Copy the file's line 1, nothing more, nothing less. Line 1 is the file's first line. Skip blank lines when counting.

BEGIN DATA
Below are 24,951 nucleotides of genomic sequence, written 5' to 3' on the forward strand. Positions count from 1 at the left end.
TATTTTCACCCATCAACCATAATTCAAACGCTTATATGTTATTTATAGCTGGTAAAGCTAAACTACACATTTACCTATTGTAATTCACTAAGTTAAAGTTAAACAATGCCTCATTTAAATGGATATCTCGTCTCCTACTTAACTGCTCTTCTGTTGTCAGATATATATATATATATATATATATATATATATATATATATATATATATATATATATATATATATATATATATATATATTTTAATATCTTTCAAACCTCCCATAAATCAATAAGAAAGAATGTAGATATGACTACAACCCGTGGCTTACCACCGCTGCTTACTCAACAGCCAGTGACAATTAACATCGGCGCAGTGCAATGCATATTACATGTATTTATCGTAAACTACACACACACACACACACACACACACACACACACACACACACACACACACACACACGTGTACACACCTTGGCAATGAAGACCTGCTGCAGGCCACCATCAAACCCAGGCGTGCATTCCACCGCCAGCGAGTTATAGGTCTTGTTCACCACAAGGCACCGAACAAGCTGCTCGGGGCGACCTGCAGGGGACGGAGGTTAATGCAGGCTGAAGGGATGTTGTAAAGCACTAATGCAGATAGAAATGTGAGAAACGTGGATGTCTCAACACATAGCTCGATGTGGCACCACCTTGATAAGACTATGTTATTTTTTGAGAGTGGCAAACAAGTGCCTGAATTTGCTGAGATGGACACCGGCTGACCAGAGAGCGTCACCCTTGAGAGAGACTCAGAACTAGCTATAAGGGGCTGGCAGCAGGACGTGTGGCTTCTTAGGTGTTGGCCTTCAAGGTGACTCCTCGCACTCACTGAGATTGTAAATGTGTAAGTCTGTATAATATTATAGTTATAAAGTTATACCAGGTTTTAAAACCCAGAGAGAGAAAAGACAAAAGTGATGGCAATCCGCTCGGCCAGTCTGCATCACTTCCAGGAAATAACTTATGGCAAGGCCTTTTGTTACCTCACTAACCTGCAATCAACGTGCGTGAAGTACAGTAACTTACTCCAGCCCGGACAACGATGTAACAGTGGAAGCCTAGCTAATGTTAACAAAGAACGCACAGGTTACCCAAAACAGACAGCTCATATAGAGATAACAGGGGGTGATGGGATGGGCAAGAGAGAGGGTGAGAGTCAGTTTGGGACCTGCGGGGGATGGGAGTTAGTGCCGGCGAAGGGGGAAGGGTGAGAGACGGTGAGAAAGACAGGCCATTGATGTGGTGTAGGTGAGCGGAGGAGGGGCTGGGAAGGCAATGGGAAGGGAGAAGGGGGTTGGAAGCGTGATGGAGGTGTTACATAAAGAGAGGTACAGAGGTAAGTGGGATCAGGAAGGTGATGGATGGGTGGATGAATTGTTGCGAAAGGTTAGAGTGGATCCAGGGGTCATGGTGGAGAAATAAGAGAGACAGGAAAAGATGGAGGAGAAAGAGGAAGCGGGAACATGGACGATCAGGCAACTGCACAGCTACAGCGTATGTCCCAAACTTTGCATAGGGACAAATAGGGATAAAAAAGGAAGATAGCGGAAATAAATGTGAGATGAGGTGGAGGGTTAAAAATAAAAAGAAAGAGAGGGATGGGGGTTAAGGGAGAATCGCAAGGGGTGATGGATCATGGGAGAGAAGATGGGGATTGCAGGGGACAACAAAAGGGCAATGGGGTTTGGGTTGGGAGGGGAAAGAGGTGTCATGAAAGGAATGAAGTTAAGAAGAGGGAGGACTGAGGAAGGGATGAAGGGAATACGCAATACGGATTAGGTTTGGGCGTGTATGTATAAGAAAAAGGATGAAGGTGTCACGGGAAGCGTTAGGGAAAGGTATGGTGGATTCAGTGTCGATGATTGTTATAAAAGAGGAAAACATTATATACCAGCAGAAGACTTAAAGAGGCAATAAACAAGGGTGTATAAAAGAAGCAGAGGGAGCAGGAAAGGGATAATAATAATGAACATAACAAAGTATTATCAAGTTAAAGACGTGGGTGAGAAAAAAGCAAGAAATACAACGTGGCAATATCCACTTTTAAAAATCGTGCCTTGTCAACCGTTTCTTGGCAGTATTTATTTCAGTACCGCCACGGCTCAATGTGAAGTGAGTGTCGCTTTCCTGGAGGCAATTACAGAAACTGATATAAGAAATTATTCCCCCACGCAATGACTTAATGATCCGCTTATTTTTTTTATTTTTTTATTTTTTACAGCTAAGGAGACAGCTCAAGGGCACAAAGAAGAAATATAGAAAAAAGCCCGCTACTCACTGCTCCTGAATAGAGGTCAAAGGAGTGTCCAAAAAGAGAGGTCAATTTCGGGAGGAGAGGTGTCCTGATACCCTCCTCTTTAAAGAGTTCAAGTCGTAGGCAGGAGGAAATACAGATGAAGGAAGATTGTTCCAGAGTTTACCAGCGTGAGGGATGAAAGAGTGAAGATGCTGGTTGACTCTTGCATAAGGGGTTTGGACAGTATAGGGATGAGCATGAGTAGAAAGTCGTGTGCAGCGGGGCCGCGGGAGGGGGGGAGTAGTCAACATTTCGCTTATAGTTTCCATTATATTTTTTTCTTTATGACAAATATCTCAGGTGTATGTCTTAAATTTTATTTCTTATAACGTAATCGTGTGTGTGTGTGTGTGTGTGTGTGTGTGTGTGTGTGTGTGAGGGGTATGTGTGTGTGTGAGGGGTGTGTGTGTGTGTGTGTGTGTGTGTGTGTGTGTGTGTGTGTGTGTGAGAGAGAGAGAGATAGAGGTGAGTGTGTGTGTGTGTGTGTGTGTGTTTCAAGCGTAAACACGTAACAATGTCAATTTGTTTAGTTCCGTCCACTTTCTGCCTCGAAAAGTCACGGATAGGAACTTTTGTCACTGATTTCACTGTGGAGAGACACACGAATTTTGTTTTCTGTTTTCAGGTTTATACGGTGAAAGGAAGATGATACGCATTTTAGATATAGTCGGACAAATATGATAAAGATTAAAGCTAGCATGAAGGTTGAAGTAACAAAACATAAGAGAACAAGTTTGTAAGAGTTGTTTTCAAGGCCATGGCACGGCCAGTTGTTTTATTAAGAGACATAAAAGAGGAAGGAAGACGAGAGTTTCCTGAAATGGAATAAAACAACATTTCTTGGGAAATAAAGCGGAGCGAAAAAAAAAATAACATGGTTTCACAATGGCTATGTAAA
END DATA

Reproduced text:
Below are 24,951 nucleotides of genomic sequence, written 5' to 3' on the forward strand. Positions count from 1 at the left end.